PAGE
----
The White Lotus of the Good Dharma
The Lifespan of the Tathāgata
Degé Kangyur, vol. 51 (mdo sde, ja), folios 1.b–180.b
Translated by Peter Alan Roberts
under the patronage and supervision of 84000: Translating the Words of the Buddha
First published 2018
Current version v 1.2.12 (2022)
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The White Lotus of the Good Dharma, popularly known as the Lotus Sūtra, is taught by Buddha Śākyamuni on Vulture Peak to an audience that includes bodhisattvas from countless realms, as well as bodhisattvas who emerge from under the ground, from the space below this world. Buddha Prabhūtaratna, who has long since passed into nirvāṇa, appears within a floating stūpa to hear the sūtra, and Śākyamuni enters the stūpa and sits beside him. The Lotus Sūtra is celebrated, particularly in East Asia, for its presentation of crucial elements of the Mahāyāna tradition, such as the doctrine that there is only one yāna, or “vehicle”; the distinction between expedient and definite teachings; and the notion that the Buddha’s life, enlightenment, and parinirvāṇa were simply manifestations of his transcendent buddhahood, while he continues to teach eternally. A recurring theme in the sūtra is its own significance in teaching these points during past and future eons, with many passages in which the Buddha and bodhisattvas such as Samantabhadra describe the great benefits that come from devotion to it, the history of its past devotees, and how it is the Buddha’s ultimate teaching, supreme over all other sūtras.
The White Lotus of the Good Dharma Sūtra was translated from Tibetan with reference to the Sanskrit by Peter Alan Roberts. Ling Lung Chen was the consultant for the Chinese versions. Emily Bower was the project manager and editor. Ben Gleason was the proofreader.
The translation was completed under the patronage and supervision of 84000: Translating the Words of the Buddha.
The generous sponsorship of May & George Gu, which helped make the work on this translation possible, is most gratefully acknowledged.
The Lifespan of the Tathāgata
Then the Bhagavān said to the complete assembly of bodhisattvas, “Noble ones, have faith and certainty in the true words that I, the Tathāgata, will speak.”
The Bhagavān said a second time, and a third time, to those bodhisattvas, “Noble ones, have faith and certainty in the true words that I, the Tathāgata, will speak. Noble ones, have faith and certainty in the true words that I, the Tathāgata, will speak.”
At this, the complete assembly of bodhisattvas, with bodhisattva mahāsattva Maitreya standing in front to them, with hands together in homage, requested, “Bhagavān, explain the meaning to us. Sugata, explain it to us. We will believe what the Tathāgata says.” A second time, the complete assembly of bodhisattvas requested the Bhagavān, “Bhagavān, explain the meaning to us. Sugata, explain it to us. We will believe what the Tathāgata says.” A third time, the complete assembly of bodhisattvas requested the Bhagavān, “Bhagavān, explain the meaning to us. Sugata, explain it to us. We will believe what the Tathāgata says.”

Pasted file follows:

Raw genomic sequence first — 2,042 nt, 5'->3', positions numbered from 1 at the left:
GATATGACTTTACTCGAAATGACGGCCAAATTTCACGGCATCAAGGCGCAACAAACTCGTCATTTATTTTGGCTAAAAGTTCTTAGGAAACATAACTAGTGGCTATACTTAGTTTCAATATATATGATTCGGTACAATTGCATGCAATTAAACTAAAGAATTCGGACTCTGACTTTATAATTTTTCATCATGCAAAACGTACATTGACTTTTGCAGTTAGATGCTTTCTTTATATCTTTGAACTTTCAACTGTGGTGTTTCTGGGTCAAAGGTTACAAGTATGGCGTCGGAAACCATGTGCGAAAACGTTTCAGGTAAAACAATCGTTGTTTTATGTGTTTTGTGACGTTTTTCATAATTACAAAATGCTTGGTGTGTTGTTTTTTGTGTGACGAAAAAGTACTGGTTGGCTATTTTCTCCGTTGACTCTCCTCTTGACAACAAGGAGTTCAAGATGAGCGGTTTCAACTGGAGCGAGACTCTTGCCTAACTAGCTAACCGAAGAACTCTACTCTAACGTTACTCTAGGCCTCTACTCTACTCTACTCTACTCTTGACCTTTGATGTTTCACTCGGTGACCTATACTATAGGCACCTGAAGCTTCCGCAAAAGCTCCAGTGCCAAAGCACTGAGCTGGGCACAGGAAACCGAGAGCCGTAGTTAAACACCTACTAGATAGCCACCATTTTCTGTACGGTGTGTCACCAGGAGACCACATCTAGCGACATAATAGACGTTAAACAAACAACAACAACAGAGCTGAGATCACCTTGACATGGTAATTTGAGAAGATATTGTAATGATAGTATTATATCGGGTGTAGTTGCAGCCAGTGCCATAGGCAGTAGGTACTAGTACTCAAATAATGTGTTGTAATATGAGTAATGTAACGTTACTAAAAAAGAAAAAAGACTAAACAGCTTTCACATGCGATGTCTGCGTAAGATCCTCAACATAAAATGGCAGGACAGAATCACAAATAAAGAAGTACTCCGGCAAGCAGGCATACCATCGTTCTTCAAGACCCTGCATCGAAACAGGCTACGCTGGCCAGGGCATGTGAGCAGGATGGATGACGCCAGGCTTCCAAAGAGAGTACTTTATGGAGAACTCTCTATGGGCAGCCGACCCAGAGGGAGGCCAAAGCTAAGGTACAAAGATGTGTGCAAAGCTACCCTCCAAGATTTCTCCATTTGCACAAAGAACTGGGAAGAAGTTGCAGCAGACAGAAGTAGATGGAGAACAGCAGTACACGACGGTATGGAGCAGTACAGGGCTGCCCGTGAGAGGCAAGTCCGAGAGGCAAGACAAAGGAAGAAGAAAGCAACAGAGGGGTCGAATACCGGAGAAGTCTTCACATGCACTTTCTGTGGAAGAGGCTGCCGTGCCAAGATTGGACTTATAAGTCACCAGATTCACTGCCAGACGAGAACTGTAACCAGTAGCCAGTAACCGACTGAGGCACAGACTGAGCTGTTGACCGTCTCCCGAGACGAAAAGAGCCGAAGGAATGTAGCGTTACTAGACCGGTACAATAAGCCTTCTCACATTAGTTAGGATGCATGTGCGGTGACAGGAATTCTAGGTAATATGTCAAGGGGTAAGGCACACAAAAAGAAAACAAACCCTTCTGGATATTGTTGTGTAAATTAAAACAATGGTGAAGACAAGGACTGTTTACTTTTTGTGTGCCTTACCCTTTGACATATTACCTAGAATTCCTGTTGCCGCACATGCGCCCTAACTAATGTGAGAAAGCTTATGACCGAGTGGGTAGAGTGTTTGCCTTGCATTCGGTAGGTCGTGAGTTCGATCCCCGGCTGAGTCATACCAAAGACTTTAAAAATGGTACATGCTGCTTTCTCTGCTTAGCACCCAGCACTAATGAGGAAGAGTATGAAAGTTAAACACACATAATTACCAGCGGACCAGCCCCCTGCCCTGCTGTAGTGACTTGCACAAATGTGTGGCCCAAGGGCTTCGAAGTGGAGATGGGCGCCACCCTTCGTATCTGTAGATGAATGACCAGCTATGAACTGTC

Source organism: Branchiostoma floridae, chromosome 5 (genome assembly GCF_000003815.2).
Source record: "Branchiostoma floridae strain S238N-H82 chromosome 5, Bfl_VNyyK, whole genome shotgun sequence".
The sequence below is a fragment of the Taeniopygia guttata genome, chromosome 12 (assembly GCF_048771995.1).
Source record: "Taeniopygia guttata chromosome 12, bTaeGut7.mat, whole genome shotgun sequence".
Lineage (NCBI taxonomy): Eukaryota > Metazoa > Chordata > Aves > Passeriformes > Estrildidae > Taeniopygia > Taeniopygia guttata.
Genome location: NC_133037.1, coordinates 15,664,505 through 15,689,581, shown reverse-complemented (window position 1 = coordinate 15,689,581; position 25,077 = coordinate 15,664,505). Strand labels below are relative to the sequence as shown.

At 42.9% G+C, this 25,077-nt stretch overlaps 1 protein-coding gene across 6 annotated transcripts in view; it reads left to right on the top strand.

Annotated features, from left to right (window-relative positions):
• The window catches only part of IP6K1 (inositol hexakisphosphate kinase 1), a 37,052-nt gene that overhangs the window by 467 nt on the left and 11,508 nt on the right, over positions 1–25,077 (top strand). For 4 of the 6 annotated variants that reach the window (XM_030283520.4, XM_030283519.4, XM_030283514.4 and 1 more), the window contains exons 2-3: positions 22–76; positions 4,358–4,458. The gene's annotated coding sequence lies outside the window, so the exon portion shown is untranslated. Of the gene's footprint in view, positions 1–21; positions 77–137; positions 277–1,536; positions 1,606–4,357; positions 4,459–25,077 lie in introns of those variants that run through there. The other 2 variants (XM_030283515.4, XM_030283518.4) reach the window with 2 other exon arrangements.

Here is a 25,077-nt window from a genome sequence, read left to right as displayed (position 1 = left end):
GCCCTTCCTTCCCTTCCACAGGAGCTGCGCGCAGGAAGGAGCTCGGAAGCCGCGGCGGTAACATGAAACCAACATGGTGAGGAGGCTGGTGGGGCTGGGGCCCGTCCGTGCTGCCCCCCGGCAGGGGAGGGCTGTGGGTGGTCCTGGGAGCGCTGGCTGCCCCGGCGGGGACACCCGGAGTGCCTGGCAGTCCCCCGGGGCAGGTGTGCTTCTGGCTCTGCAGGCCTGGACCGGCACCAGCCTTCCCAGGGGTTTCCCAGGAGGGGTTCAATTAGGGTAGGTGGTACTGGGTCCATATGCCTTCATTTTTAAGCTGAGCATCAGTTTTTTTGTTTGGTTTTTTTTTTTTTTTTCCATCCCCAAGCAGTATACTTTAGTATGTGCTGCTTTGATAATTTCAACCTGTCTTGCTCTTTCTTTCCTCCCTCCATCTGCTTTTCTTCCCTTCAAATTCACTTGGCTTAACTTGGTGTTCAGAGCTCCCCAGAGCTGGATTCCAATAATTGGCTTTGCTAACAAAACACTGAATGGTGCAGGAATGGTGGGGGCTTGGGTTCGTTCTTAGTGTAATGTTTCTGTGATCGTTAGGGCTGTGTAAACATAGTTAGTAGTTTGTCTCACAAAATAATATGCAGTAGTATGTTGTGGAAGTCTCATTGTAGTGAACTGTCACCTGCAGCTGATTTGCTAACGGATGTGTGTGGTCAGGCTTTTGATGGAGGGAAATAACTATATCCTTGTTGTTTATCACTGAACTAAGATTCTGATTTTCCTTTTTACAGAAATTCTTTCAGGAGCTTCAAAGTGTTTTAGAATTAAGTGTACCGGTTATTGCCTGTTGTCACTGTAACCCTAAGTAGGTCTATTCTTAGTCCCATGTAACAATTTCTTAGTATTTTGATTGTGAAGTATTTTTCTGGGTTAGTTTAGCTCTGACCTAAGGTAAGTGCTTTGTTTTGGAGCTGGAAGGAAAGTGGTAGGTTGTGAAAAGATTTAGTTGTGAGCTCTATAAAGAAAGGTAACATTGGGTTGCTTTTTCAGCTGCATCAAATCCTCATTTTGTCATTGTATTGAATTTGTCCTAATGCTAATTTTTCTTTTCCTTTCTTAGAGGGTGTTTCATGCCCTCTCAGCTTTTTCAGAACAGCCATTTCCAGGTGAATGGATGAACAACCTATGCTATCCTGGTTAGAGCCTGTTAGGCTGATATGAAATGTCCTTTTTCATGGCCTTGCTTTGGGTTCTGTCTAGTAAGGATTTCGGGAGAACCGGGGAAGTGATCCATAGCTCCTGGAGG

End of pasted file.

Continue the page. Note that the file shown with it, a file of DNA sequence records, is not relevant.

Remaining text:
Then the Bhagavān, knowing that the bodhisattvas had made their request three times, said to those bodhisattvas, “And so, noble ones, listen to what has arisen because of the power of my samādhi.444
“Noble ones, the world with its devas, humans, and asuras thinks and believes, ‘Bhagavān Śākyamuni departed from his Śākya clan into mendicancy, went to the preeminent, supreme Bodhimaṇḍa, and attained the highest, complete enlightenment of buddhahood by the city of Gayā.’ [F.118.b] However, noble ones, I attained the highest, complete enlightenment of buddhahood many hundreds of thousands of quintillions of eons ago.
“Noble sons, it is like this: If there were a man who picked up one atom from among the atoms of the element of earth in countless445 fifty hundred thousand quintillion world realms, and he were to carry it in an eastern direction until he had passed countless, fifty hundred thousand quintillion world realms, and were then to deposit that atom there; and if he were to continue on further in that way446 until the entire element of earth in all those world realms was gone, depositing the atoms in that manner, in that way, into world realms in an eastern direction, then, noble ones, do you think that anyone could conceive of, or calculate, count, or determine the number of those world realms?”
The bodhisattva mahāsattva Maitreya and the complete assembly of bodhisattvas said to the Bhagavān, “Bhagavān, those world realms are numberless, are innumerable, and are beyond the capacity of the mind. Bhagavān, even all the śrāvakas and pratyekabuddhas with their higher wisdom could not conceive of, calculate, or determine their number. Bhagavān, even for us bodhisattvas on the level of irreversibility this subject is beyond the scope of our thoughts. Bhagavān, the number of those world realms would be incalculable.”